Have you heard the story about the frog in the well? Well, for Chantha Poeng this Khmer proverb perfectly illustrates why School in the Cloud is so important for Cambodia.
The Frog in the Well (Kong Keb Knong Ondong) knows nothing of great oceans and has a very narrow view of the world. He is king of all he sees and never jumps out; the well is ‘good enough’ for him.
“I want these children to stop being that frog – to get out and experience what life is like elsewhere,” explains Chantha. “This is a chance to experiment, to know and learn new things and have a conversation with the outside world.”
Chantha is the teacher at the School in the Cloud just outside Battambang. It’s the first time we’ve ‘virtually’ met and yet we spend a lot of our time laughing on Skype like we’ve known each other for years. It’s easy to see why the children are so keen to learn with her.
But she has a serious side too: she challenges the young people who come through these doors, encouraging them to be more than they ever thought possible. This approach is a sharp contrast to the country’s traditional, authoritative teaching methods which focus on teachers giving the answers and students learning by rote.
The School in the Cloud, which is run through the Cambodian Children’s Trust (CCT), is based in a fantastic recycled classroom which includes glass bottle walls and painted tyres and is designed to inspire children to think differently about their education.
Just two weeks ago the Granny Cloud started to ‘beam’ into Cambodia for the first time, bringing much excitement and confusion along with it. Chantha tells me how the children ran to the wall, desperately searching behind the big projector to find where the granny was hiding, as they had never seen anything like it.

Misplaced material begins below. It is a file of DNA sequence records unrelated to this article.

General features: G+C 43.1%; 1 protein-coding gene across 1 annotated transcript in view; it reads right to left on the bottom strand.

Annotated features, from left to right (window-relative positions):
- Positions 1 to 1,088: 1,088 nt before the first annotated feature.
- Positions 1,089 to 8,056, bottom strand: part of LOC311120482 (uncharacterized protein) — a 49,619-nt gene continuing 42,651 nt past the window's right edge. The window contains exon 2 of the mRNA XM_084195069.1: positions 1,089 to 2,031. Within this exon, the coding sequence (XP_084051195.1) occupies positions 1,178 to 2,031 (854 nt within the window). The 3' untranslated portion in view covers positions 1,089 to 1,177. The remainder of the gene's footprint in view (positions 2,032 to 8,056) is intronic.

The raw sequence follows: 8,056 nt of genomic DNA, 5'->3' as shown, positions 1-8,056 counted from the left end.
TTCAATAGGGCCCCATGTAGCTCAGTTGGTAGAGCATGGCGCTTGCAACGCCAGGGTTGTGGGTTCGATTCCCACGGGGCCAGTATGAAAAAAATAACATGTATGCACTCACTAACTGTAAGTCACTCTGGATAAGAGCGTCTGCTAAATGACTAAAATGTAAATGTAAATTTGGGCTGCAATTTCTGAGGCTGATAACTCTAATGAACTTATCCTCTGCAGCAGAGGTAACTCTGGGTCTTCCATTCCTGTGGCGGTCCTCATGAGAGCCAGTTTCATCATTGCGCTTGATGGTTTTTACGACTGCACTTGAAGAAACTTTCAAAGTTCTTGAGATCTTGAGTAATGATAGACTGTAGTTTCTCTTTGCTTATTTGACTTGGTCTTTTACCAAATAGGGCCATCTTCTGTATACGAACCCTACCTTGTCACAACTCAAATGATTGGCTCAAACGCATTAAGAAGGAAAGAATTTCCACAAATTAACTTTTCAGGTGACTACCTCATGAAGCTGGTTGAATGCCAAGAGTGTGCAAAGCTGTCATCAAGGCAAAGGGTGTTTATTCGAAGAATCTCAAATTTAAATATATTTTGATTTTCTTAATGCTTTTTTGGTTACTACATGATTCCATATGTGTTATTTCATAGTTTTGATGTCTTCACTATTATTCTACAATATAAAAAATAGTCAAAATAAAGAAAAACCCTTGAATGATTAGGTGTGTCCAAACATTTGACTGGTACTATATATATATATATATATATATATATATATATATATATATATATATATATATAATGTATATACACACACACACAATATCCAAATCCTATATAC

For the children who know a little English, they are able to talk with the grannies about the subjects they study at school and what they do in their free time, but for many others, it’s still very hard for them to communicate, although they all love a good sing song!
There are about 10 children at a time in the School in the Cloud, ranging from nine to 16-years-old. They choose their own topics and Chantha sets a Big Question.
When they first join, the children are asked what they want to be when they grow up and who their role models are. This question will be asked again at a later date to see if there are any changes. “Many say they want to be a teacher because that’s all they can think of, but we want to expand their aspirations through the School in the Cloud,” explains Chantha. “This is a new way of learning and we want to encourage them to explore it.”
To begin with, many of the children constantly turn to Chantha for help, but gradually they find their own way as she tries not to tell them much at all about the Big Questions they are tackling. “Suddenly, they say to me ‘teacher, I can do it without you!’ and I say ‘yes, you are doing it – now do you believe you can do it without me?!’” she says. “They are starting to understand it a lot better.”
Attempting a new way of learning is difficult for most people, but many of these children are from nearby slums where good quality education is hard to access. However, Chantha has already seen them start to change their minds. “They are moving from passive to active learning,” she explains. “They thought they could only learn from one computer per person but now realise that’s not true and are getting better and better at working in groups.”
The children are now talking to each other, collaborating, starting to build relationships and changing their behaviour. Where before they fought to solve a problem, now they are more likely to communicate instead.
“This is such an inspiring project – it is a first for me and for this country and I’m excited to be part of bringing about a whole style of learning, not just for Cambodia, but for the whole world,” says Chantha.
The Cambodian Children’s Trust (CCT) is a secular non-profit NGO helping children to break free from the cycle of poverty to become educated, ethical and empowered future leaders of Cambodia.